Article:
Miguel Ferrer

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Miguel Ferrer
Ferrer in March 2014
Born Miguel José Ferrer
(1955-02-07)February 7, 1955
Santa Monica, California, U.S.
Died January 19, 2017(2017-01-19) (aged 61)
Los Angeles, California, U.S.
Cause of death Throat cancer
Occupation Actor
Years active 1981–2017
Spouse(s) Leilani Sarelle
(m. 1991; div. 2003)

Lori Weintraub
(m. 2005; his death 2017)
Children 3
Parent(s) José Ferrer
Rosemary Clooney
Relatives Rafael Ferrer (brother)
Debby Boone (sister-in-law)
Betty Clooney (maternal aunt)
Nick Clooney (maternal uncle)
George Clooney (maternal first cousin)
Tessa Ferrer (niece)

Miguel José Ferrer (February 7, 1955 – January 19, 2017) was an American actor. His breakthrough role was the OCP Vice-president Bob Morton in the 1987 film RoboCop, he was the main character in Toto's music video for the song "I Will Remember" (1995). He also voiced the antagonistic Hun leader Shan Yu in Mulan (1998) and Big Boss in Rio 2. Ferrer's other notable roles include Dr. Garret Macy on Crossing Jordan, NCIS Assistant Director Owen Granger on NCIS: Los Angeles, Vice President Rodriguez in Iron Man 3, and FBI forensic pathologist Albert Rosenfield in Twin Peaks.

He was the son of actors José Ferrer and Rosemary Clooney.

Early life[edit]

Ferrer was born in Santa Monica, California, the oldest of five children of Academy Award winning actor José Ferrer and singer Rosemary Clooney. Ferrer siblings were sisters, Maria and Monsita, and brothers, Gabriel (later the husband of singer Debby Boone) and actor Rafael, he was the cousin of actor George Clooney and the nephew of journalist Nick Clooney. Ferrer was raised in Hollywood, California; as a teenager, his interests shifted toward music. He played the drums on Keith Moon's Two Sides of the Moon.[1]


Ferrer's friend Bill Mumy cast him as a drummer in the series Sunshine, his first television role.[citation needed] Ferrer was also Mumy's bandmate in Seduction of the Innocent, a band that also consisted of Steve Leialoha, and Max Allan Collins.[2]

Ferrer began his career in the early 1980s making guest appearances on episodic television, he played the younger self of his father's character on Magnum P.I in 1981. In 1983, he was given a small part as a waiter in The Man Who Wasn't There, he also had a minor role in Star Trek III: The Search for Spock (1984) as the U.S.S Excelsior helm officer. He had a major role in the 1987 action movie RoboCop as aspiring, cocaine-snorting corporate executive Bob Morton, after appearing as Morton. Ferrer's notable later roles include a sinister biker in Valentino Returns, an overzealous engineer in DeepStar Six (1989), a resourceful vigilante in Revenge (1990), Commander Arvid Harbinger in the comedy Hot Shots! Part Deux (1993), Lloyd Henreid in the Stephen King miniseries The Stand (1994), and a drug informant in Traffic (2000).[3] He occasionally took on lead parts as well, such as The Harvest and The Night Flier.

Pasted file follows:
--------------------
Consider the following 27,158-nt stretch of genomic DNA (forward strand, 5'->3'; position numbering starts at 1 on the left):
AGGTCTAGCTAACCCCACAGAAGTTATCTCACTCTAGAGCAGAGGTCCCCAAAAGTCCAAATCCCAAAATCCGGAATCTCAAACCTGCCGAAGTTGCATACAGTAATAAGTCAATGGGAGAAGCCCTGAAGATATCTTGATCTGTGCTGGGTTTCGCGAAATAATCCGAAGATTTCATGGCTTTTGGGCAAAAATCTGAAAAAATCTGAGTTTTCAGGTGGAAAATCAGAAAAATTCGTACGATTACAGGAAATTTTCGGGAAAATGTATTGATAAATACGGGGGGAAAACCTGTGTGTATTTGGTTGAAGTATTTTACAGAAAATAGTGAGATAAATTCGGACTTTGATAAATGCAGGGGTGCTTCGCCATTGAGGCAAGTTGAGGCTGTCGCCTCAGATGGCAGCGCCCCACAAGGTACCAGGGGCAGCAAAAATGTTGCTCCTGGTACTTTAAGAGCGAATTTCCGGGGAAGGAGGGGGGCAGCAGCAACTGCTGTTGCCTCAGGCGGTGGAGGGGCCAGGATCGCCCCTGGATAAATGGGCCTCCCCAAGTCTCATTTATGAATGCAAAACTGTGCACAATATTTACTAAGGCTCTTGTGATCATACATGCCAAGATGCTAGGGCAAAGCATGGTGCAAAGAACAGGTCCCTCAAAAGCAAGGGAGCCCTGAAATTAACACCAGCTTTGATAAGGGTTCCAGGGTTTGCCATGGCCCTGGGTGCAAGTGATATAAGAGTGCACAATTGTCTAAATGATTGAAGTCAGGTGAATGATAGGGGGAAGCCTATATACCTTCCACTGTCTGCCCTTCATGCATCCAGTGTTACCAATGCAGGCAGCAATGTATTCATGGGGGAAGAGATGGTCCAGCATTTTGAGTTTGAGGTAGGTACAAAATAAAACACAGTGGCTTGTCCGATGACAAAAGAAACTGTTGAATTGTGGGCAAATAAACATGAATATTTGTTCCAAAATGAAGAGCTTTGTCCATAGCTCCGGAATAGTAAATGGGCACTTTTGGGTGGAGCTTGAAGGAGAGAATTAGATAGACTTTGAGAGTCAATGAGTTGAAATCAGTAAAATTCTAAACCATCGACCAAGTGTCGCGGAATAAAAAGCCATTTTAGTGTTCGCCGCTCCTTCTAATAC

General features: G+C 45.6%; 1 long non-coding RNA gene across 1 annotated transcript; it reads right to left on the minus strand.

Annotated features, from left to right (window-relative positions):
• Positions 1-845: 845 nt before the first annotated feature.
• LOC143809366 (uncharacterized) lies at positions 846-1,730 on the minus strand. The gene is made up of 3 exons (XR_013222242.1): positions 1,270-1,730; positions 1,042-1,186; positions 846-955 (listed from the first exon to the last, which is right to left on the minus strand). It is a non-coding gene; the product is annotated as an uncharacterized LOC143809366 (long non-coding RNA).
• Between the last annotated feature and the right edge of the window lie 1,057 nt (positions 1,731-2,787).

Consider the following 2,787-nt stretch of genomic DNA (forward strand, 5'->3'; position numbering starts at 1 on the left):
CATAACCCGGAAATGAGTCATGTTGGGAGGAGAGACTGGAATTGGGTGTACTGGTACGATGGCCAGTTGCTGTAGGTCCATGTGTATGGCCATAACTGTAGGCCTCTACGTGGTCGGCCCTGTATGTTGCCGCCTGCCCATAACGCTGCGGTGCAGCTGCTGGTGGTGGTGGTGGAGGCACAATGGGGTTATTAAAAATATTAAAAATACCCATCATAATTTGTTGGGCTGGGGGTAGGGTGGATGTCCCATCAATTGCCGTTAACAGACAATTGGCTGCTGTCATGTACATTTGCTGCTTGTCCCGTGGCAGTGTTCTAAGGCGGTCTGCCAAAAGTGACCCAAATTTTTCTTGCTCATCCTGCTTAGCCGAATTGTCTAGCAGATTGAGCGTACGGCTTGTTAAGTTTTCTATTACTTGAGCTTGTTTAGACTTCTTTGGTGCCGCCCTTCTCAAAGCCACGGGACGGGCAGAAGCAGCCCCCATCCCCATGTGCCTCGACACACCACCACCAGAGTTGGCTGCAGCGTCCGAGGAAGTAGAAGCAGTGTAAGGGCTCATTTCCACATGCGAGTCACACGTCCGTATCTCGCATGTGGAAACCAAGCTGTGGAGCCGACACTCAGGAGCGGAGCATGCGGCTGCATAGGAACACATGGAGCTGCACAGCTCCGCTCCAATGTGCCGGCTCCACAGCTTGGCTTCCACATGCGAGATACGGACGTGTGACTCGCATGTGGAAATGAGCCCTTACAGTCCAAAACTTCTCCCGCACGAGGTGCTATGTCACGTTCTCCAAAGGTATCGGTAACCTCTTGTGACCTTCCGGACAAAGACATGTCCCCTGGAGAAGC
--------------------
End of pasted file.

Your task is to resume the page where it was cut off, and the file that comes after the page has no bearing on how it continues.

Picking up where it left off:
In the early 1990s, Ferrer appeared on three primetime TV series simultaneously: as D.A. Todd Spurrier in Shannon's Deal (1989–1991), as Cajun cop Beau Jack Bowman in Broken Badges (1990–1991), and as cynical, wittily abrasive FBI forensics specialist Albert Rosenfield in Twin Peaks (1990–91). Ferrer reprised the role of Rosenfield in the movie Twin Peaks: Fire Walk with Me (1992). Ferrer played a super-villain called "The Weatherman" in the failed 1997 TV pilot, Justice League of America. Later in the same year, he provided the voice for a similar character, the Weather Wizard, in the Superman: The Animated Series episode "Speed Demons". In 1999, Ferrer voiced Aquaman in another Superman: Animated episode, "A Fish Story", the same year, at the 41st Grammy Awards, Ferrer was nominated for "Best Spoken Word Album for Children" in Disney's The Lion King II, "Simba's Pride Read-Along".

Ferrer again played a medical examiner on the small screen, Dr. Garret Macy, in the television crime/drama series Crossing Jordan (2001–07).[3] In 2003, Ferrer made his New York stage debut in the off-Broadway production of The Exonerated;[3] in 2004, Ferrer performed as the voice of the Heretic leader in the video game Halo 2. Ferrer took voice-over roles in the TV series Robot Chicken (2006) and American Dad! (2007).[3] He played Jonas Bledsoe on NBC's Bionic Woman series and in 2009 also starred in another NBC series, Kings, as a military commander of Gath.

Ferrer played Los Angeles Police Lieutenant Felix Valdez in the 2011 Lifetime police procedural drama, The Protector. Also in 2011, he started a multiple-episode guest role on the final season of Desperate Housewives. Signed to a recurring role in NCIS: Los Angeles as Naval Criminal Investigative Service Assistant Director Owen Granger, Ferrer was promoted to a series regular for the fifth season on February 6, 2013.[4] He also appeared in the 2013 film Iron Man 3 as the Vice President. Ferrer reprised his role of Albert Rosenfield in the 2017 revival of Twin Peaks.[5]